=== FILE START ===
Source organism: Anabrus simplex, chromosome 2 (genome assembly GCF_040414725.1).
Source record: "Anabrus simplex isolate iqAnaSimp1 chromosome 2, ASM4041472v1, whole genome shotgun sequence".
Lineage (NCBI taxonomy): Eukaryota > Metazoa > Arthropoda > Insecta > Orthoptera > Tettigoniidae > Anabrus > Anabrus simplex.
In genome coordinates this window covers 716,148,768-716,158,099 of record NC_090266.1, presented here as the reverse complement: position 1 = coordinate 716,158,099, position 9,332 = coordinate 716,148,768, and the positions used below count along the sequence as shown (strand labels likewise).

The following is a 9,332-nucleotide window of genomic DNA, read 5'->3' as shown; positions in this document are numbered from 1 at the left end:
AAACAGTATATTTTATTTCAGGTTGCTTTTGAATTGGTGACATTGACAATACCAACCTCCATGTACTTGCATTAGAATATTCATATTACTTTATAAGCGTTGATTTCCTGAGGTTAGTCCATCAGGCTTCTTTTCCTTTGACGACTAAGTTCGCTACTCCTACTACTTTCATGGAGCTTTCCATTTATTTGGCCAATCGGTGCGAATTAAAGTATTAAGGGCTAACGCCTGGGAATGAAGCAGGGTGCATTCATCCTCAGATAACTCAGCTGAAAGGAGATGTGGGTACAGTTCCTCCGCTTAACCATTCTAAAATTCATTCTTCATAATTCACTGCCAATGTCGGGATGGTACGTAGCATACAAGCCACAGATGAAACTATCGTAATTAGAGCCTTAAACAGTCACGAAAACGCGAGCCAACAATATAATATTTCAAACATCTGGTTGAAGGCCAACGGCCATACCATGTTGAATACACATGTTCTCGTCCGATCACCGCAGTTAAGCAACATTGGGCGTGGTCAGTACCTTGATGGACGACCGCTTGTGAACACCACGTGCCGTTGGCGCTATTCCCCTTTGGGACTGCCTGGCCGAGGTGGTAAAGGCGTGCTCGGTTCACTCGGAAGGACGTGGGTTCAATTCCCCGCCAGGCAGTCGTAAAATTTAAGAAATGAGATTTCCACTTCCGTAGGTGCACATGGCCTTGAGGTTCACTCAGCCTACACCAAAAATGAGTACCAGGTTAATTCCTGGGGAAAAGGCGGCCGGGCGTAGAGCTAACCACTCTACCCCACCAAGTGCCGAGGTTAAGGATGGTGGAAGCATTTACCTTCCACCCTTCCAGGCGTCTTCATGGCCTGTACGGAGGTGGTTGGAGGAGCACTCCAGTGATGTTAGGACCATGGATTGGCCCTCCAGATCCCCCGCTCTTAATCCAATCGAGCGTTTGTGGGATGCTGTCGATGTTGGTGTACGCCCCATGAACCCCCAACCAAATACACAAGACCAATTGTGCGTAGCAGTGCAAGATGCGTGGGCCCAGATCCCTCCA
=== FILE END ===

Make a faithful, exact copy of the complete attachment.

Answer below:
Source organism: Anabrus simplex, chromosome 2 (genome assembly GCF_040414725.1).
Source record: "Anabrus simplex isolate iqAnaSimp1 chromosome 2, ASM4041472v1, whole genome shotgun sequence".
Lineage (NCBI taxonomy): Eukaryota > Metazoa > Arthropoda > Insecta > Orthoptera > Tettigoniidae > Anabrus > Anabrus simplex.
In genome coordinates this window covers 716,148,768-716,158,099 of record NC_090266.1, presented here as the reverse complement: position 1 = coordinate 716,158,099, position 9,332 = coordinate 716,148,768, and the positions used below count along the sequence as shown (strand labels likewise).

The following is a 9,332-nucleotide window of genomic DNA, read 5'->3' as shown; positions in this document are numbered from 1 at the left end:
AAACAGTATATTTTATTTCAGGTTGCTTTTGAATTGGTGACATTGACAATACCAACCTCCATGTACTTGCATTAGAATATTCATATTACTTTATAAGCGTTGATTTCCTGAGGTTAGTCCATCAGGCTTCTTTTCCTTTGACGACTAAGTTCGCTACTCCTACTACTTTCATGGAGCTTTCCATTTATTTGGCCAATCGGTGCGAATTAAAGTATTAAGGGCTAACGCCTGGGAATGAAGCAGGGTGCATTCATCCTCAGATAACTCAGCTGAAAGGAGATGTGGGTACAGTTCCTCCGCTTAACCATTCTAAAATTCATTCTTCATAATTCACTGCCAATGTCGGGATGGTACGTAGCATACAAGCCACAGATGAAACTATCGTAATTAGAGCCTTAAACAGTCACGAAAACGCGAGCCAACAATATAATATTTCAAACATCTGGTTGAAGGCCAACGGCCATACCATGTTGAATACACATGTTCTCGTCCGATCACCGCAGTTAAGCAACATTGGGCGTGGTCAGTACCTTGATGGACGACCGCTTGTGAACACCACGTGCCGTTGGCGCTATTCCCCTTTGGGACTGCCTGGCCGAGGTGGTAAAGGCGTGCTCGGTTCACTCGGAAGGACGTGGGTTCAATTCCCCGCCAGGCAGTCGTAAAATTTAAGAAATGAGATTTCCACTTCCGTAGGTGCACATGGCCTTGAGGTTCACTCAGCCTACACCAAAAATGAGTACCAGGTTAATTCCTGGGGAAAAGGCGGCCGGGCGTAGAGCTAACCACTCTACCCCACCAAGTGCCGAGGTTAAGGATGGTGGAAGCATTTACCTTCCACCCTTCCAGGCGTCTTCATGGCCTGTACGGAGGTGGTTGGAGGAGCACTCCAGTGATGTTAGGACCATGGATTGGCCCTCCAGATCCCCCGCTCTTAATCCAATCGAGCGTTTGTGGGATGCTGTCGATGTTGGTGTACGCCCCATGAACCCCCAACCAAATACACAAGACCAATTGTGCGTAGCAGTGCAAGATGCGTGGGCCCAGATCCCTCCA